[Gc] Re: [PATCH] Dealing with `.data.rel.ro'

Petter Urkedal urkedal at nbi.dk
Mon May 25 00:04:45 PDT 2009


On 2009-05-24, Boehm, Hans wrote:
> Thanks.
> 
> Unfortunately, I haven't been immediately able to reproduce this on a RedHat 5.1 machine with gcc 4.1.2.  Can others reproduce this?

My machine runs Gentoo stable with glibc-2.8_p20080602-r1, gcc-4.3.2-r3,
binutils-2.18-r3 (the -r* are from the distro).

> I assume that 0x7f9ba26eb9b8 (top -> mse_start) is a completely bogus address?

On some runs it's in a valid range, on others I get 

$1 = {mse_start = 0xd00000010 <Address 0xd00000010 out of bounds>,
mse_descr = 140571484270768}

> mse->descr appears to describe the length of an object (lsbs zero), but is way too big.  It looks like somehow a completely bogus entry worked itself onto the mark stack.  It would be good to check load_segs and n_load_segs in dyn_load.c and see whether that contains any bogus entries.  Each entry should describe either one or two valid address ranges.  (In the case of one, the second one should be all zeroes.   Other empty ranges can occur and are OK.)

It seems to me that the two first entries of load_segs are wrong:

(gdb) p n_load_segs
$4 = 8
(gdb) p/x load_segs
$6 = {{start = 0x600d68, end = 0x600d68, start2 = 0x601000, end2 = 0x601028}, {
    start = 0xd0000000a, end = 0x1c5871e50b973a16, start2 = 0x0, end2 = 0x0}, {
    start = 0x7f76208c5e58, end = 0x7f76208c5e58, start2 = 0x7f76208c7000,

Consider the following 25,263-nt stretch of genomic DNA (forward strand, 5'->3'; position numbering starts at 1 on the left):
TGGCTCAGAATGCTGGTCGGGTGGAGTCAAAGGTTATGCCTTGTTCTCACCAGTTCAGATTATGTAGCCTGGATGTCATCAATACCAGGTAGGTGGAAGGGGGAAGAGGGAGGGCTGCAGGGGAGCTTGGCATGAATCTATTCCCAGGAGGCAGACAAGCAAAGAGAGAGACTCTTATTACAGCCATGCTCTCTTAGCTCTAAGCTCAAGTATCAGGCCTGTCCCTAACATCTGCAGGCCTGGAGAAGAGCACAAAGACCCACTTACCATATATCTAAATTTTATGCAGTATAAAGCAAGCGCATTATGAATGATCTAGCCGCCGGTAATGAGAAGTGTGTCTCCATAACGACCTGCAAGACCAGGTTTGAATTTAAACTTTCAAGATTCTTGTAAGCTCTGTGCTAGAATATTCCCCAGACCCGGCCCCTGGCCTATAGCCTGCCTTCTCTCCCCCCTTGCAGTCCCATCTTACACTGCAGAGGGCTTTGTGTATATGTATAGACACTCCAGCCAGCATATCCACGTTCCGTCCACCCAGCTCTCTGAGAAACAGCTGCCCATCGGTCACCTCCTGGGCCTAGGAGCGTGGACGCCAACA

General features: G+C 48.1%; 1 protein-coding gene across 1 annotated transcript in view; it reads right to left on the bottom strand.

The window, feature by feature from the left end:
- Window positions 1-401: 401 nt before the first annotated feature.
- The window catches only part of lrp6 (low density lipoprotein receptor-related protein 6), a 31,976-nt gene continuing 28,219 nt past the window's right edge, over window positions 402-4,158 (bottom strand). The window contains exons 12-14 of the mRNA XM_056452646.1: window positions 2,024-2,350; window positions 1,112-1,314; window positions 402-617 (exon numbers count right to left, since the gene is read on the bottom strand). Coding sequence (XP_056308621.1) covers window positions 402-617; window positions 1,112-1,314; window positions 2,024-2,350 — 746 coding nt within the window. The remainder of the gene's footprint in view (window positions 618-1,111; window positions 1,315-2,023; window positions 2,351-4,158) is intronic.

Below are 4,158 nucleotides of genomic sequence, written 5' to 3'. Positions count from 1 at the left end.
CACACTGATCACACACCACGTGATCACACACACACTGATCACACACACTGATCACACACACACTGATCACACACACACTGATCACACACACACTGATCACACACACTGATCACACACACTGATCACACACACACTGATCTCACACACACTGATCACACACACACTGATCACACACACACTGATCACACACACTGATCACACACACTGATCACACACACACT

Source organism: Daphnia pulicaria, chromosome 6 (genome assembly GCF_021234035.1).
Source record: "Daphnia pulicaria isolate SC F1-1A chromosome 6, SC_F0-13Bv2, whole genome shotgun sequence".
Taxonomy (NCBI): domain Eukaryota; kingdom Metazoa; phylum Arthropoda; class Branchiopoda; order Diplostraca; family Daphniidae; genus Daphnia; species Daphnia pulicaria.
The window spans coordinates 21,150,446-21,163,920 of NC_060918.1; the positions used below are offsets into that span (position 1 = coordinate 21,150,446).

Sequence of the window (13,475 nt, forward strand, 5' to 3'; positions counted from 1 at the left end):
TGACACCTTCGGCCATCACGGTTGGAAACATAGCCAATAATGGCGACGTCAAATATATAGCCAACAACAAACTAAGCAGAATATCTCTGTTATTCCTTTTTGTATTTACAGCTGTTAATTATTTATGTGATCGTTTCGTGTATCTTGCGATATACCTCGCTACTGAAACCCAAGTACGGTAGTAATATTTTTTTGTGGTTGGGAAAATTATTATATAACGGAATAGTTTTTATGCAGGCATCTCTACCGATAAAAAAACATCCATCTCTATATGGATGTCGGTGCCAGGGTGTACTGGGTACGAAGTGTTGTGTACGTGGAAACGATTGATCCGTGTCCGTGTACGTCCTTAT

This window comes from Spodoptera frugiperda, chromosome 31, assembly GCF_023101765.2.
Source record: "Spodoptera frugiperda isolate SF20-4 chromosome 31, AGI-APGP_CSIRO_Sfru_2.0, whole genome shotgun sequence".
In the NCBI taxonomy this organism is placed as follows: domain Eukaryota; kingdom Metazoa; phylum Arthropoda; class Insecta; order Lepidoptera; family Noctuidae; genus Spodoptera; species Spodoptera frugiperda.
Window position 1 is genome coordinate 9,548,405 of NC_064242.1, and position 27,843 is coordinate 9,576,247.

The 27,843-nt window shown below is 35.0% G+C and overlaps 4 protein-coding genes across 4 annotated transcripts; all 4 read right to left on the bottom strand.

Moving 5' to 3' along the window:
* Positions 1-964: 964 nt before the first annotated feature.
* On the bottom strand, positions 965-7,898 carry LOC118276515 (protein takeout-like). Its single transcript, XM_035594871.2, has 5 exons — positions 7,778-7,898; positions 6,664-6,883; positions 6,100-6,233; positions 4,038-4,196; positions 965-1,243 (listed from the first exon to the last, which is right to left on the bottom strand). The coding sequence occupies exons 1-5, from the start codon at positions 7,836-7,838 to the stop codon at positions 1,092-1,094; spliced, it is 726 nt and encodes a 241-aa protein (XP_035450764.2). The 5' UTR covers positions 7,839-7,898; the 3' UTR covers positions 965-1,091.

end2 = 0x7f76208f9520}, {start = 0x7f76206929d8, end = 0x7f76206929d8, 
    start2 = 0x7f7620693000, end2 = 0x7f7620697150}, {start = 0x7f762047bcd0, 
    end = 0x7f762047bcd0, start2 = 0x7f762047c000, end2 = 0x7f762047c0a0}, {
    start = 0x7f762026f720, end = 0x7f762026f720, start2 = 0x7f7620273000, 
    end2 = 0x7f76202783f8}, {start = 0x7f761ff2ec68, end = 0x7f761ff2ec68, 
    start2 = 0x7f761ff2f000, end2 = 0x7f761ff2f298}, {start = 0x7f7620b15ba0, 
    end = 0x7f7620b15ba0, start2 = 0x7f7620b16000, end2 = 0x7f7620b16c68}, {start = 0x0, 
    end = 0x0, start2 = 0x0, end2 = 0x0} <repeats 2040 times>}

The values seem to be consistent between runs.

> If those look OK, could you try explicitly undefining PT_GNU_RELRO before it is first tested?  I think that should essentially get rid of all the newly added code there.  It would be good to confirm that this patch is actually the cause of the problem.

Undefining PT_GNU_RELRO avoids the problem. 

> If the problem is deterministic, another good plan of attack might be to remember the value of top at the failure point, and then rerun with a watchpoint there.

The failure is completely reproducible, but the values in *top changes.
I'll take a better look at it later today.

Petter


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